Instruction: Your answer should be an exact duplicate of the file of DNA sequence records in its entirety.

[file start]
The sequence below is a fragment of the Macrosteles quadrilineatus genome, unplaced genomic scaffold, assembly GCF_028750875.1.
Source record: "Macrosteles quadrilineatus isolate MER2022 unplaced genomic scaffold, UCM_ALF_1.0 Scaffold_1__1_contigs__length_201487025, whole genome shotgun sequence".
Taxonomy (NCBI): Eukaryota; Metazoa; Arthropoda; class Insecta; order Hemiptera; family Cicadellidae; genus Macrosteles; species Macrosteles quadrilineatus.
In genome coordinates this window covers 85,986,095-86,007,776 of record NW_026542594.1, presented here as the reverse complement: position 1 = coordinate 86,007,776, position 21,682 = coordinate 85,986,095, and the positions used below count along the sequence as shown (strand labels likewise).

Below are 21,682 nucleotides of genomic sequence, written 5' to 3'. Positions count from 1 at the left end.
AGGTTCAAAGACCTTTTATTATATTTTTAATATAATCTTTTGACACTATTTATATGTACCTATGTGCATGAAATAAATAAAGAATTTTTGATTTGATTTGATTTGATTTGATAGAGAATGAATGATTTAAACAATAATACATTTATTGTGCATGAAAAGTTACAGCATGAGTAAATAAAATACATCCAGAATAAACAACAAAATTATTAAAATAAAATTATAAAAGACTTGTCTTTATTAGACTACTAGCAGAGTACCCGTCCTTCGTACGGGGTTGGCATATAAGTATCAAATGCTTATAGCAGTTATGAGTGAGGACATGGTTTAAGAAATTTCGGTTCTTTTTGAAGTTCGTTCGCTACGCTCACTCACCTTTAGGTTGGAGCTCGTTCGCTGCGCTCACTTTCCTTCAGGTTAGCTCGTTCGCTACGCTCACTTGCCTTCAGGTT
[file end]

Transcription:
The sequence below is a fragment of the Macrosteles quadrilineatus genome, unplaced genomic scaffold, assembly GCF_028750875.1.
Source record: "Macrosteles quadrilineatus isolate MER2022 unplaced genomic scaffold, UCM_ALF_1.0 Scaffold_1__1_contigs__length_201487025, whole genome shotgun sequence".
Taxonomy (NCBI): Eukaryota; Metazoa; Arthropoda; class Insecta; order Hemiptera; family Cicadellidae; genus Macrosteles; species Macrosteles quadrilineatus.
In genome coordinates this window covers 85,986,095-86,007,776 of record NW_026542594.1, presented here as the reverse complement: position 1 = coordinate 86,007,776, position 21,682 = coordinate 85,986,095, and the positions used below count along the sequence as shown (strand labels likewise).

Below are 21,682 nucleotides of genomic sequence, written 5' to 3'. Positions count from 1 at the left end.
AGGTTCAAAGACCTTTTATTATATTTTTAATATAATCTTTTGACACTATTTATATGTACCTATGTGCATGAAATAAATAAAGAATTTTTGATTTGATTTGATTTGATTTGATAGAGAATGAATGATTTAAACAATAATACATTTATTGTGCATGAAAAGTTACAGCATGAGTAAATAAAATACATCCAGAATAAACAACAAAATTATTAAAATAAAATTATAAAAGACTTGTCTTTATTAGACTACTAGCAGAGTACCCGTCCTTCGTACGGGGTTGGCATATAAGTATCAAATGCTTATAGCAGTTATGAGTGAGGACATGGTTTAAGAAATTTCGGTTCTTTTTGAAGTTCGTTCGCTACGCTCACTCACCTTTAGGTTGGAGCTCGTTCGCTGCGCTCACTTTCCTTCAGGTTAGCTCGTTCGCTACGCTCACTTGCCTTCAGGTT